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The Court of Appeals held that the Public Service Law, in authorizing the Public Service Commission (PSC) to set the conditions under which public utilities will transport consumer-owned electricity and gas, authorized the PSC to issue an order that conditioned access to public utility infrastructure by energy service companies (ESCOs) upon ESCOs capping their prices in a certain manner. In 2016, the PSC issued the order challenged in this case that conditioned ESCOs' access to public utility infrastructure upon ESCOs capping their prices such that, on an annual basis, they charge no more for electricity than is charged by public utilities unless thirty percent of the energy is derived from renewable sources. Petitioners - ESCOs and their representative trade associations - commenced these two separate proceedings - combined N.Y. C.P.L.R. 78 proceedings and actions for declaratory judgment - seeking a declaration that the order was void and a a permanent injunction enjoin the PSC from enforcing the order. Supreme Court granted the petitions to the extent of vacating the challenged provisions of the order. The Appellate Division unanimously affirmed. The Court of Appeals modified the Appellate Division's orders, holding that the PSC did not exceed its statutory authority or violate Petitioners' constitutional rights in issuing the order. View "National Energy Marketers Ass'n v New York State Public Service Commission" on Justia Law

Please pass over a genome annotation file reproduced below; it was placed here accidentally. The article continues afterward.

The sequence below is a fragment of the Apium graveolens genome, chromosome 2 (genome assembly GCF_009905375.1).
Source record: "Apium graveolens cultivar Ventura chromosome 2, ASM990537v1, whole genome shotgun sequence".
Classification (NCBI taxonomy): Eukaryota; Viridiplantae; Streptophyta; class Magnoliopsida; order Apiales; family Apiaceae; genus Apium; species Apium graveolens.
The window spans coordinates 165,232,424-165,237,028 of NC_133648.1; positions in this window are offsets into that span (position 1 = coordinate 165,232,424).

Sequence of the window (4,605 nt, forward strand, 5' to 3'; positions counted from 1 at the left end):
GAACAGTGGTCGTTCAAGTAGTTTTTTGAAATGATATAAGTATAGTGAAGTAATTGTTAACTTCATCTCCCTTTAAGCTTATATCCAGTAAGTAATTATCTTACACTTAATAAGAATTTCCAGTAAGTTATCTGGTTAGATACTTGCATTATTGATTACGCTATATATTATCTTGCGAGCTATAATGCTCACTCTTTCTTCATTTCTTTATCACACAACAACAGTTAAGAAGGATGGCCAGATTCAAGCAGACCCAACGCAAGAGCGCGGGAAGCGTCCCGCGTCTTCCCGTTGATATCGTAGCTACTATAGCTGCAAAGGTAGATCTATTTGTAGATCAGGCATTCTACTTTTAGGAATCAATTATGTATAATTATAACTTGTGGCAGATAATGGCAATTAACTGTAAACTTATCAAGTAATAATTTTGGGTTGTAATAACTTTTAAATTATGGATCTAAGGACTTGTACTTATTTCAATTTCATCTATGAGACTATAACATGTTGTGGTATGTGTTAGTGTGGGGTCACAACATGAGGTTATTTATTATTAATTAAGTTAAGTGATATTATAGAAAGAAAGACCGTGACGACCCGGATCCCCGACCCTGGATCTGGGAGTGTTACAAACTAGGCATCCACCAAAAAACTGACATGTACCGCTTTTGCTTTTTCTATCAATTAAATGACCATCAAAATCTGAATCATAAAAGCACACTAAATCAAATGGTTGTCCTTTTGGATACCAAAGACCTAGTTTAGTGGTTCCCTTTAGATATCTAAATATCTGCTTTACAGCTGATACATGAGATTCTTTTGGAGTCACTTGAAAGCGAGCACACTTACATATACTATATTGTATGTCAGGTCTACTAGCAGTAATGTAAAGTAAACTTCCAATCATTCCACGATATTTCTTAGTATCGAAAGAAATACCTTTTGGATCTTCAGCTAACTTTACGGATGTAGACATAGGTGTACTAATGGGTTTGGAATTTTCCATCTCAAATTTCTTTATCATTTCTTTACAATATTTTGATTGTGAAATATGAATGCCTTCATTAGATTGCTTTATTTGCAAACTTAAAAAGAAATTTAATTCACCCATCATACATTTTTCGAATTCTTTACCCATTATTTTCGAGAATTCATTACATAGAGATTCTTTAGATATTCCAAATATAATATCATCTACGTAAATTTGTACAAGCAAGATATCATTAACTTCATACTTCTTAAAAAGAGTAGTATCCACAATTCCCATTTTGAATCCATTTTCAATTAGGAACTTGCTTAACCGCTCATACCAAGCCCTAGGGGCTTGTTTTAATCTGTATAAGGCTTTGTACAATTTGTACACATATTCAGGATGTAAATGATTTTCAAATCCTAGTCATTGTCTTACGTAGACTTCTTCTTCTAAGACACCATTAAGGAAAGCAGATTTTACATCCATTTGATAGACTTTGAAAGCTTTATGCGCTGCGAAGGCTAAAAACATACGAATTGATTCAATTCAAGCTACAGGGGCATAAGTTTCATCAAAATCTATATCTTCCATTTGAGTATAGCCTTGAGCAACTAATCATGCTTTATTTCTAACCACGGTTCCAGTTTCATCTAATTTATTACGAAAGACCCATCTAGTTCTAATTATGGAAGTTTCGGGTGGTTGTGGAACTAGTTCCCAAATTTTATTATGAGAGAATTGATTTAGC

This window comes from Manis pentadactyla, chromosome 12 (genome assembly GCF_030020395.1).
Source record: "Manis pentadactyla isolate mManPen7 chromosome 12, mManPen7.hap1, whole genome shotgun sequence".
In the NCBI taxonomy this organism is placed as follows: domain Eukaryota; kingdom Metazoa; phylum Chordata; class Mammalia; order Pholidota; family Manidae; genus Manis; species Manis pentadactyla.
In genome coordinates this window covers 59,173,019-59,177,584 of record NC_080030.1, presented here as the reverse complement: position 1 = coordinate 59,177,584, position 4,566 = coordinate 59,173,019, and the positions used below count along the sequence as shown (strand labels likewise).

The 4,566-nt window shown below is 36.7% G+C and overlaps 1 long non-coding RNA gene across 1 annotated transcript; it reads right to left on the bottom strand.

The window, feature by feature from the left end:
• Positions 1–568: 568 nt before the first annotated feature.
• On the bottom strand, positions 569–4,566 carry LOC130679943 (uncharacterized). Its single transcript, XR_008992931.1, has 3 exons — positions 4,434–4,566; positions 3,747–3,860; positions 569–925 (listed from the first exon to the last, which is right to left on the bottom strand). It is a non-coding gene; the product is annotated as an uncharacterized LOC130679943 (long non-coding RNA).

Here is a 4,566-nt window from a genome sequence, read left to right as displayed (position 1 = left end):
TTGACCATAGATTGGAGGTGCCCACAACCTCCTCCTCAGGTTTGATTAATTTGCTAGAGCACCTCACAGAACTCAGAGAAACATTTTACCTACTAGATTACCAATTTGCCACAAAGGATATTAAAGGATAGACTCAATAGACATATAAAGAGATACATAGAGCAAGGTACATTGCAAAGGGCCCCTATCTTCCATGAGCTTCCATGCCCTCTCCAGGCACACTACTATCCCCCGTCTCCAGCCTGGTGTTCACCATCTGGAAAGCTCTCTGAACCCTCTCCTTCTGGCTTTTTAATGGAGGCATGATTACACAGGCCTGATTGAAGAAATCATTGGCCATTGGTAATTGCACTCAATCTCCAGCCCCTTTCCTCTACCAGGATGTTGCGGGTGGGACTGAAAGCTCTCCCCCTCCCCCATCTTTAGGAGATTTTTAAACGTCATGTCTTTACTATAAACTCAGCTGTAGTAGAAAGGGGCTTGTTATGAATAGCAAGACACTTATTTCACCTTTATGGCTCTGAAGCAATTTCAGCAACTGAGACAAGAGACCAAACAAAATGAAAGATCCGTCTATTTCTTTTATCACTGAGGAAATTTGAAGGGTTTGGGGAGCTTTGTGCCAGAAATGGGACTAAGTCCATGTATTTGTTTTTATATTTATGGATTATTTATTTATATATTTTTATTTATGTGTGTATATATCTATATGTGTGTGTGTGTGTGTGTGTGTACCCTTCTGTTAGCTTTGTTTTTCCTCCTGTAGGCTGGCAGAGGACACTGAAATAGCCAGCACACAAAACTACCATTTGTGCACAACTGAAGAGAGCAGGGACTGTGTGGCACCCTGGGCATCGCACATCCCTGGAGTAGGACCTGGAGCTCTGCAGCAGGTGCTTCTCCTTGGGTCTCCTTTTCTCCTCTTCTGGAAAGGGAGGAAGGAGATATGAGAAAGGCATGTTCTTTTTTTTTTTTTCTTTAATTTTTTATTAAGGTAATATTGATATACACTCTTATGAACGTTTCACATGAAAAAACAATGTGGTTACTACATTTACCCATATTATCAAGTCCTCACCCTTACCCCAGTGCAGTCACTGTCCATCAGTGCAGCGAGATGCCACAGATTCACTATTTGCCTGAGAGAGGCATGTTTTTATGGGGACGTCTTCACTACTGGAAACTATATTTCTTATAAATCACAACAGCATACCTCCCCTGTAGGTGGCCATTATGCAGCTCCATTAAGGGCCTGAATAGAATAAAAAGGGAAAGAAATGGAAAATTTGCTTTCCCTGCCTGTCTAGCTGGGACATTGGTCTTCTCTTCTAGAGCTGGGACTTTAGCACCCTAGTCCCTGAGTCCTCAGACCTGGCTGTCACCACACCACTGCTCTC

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In this personal injury case, the Court of Appeals affirmed the order of the Appellate Division reversing Supreme Court's denial of Defendant's motion for summary judgment, holding that the requisite showing of minimum contacts with New York was lacking. Plaintiffs commenced this personal injury action against several defendants, including the defendant at issue in this appeal, an Ohio firearm merchant who sold a gun to an Ohio resident in Ohio that was subsequently resold on the black market and used in a shooting in New York. Defendant moved for summary judgment, asserting a defense of lack of personal jurisdiction. Supreme Court denied the motion. The Appellate Division reversed and dismissed the complaint as against Defendant. The Court of Appeals affirmed, holding that, in the absence of minimum contacts, New York courts may not exercise personal jurisdiction over Defendant. View "Williams v. Beemiller, Inc." on Justia Law